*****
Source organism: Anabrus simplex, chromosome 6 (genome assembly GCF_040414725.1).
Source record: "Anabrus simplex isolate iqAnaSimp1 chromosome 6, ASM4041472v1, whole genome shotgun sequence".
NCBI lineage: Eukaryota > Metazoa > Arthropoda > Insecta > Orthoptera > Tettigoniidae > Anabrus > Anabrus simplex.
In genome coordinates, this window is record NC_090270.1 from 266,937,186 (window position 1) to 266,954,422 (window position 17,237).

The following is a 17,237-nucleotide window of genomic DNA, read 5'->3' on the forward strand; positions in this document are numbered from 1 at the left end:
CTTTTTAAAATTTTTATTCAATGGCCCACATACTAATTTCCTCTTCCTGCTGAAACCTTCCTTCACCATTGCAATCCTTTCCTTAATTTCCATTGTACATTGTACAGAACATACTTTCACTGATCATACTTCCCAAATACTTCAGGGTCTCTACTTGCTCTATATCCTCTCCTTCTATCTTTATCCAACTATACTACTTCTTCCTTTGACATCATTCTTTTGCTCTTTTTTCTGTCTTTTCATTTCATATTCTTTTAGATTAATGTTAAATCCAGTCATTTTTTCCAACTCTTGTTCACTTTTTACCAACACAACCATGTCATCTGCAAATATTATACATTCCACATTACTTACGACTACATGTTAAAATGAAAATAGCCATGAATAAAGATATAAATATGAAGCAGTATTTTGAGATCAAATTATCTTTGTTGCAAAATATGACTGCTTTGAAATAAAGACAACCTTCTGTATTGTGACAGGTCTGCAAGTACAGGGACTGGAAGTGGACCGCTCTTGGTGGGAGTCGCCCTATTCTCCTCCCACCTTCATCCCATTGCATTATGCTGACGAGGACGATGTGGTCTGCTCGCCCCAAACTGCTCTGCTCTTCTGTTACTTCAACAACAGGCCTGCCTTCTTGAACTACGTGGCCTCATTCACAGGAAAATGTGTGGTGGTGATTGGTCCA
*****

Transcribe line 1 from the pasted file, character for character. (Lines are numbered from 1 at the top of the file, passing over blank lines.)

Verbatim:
Source organism: Anabrus simplex, chromosome 6 (genome assembly GCF_040414725.1).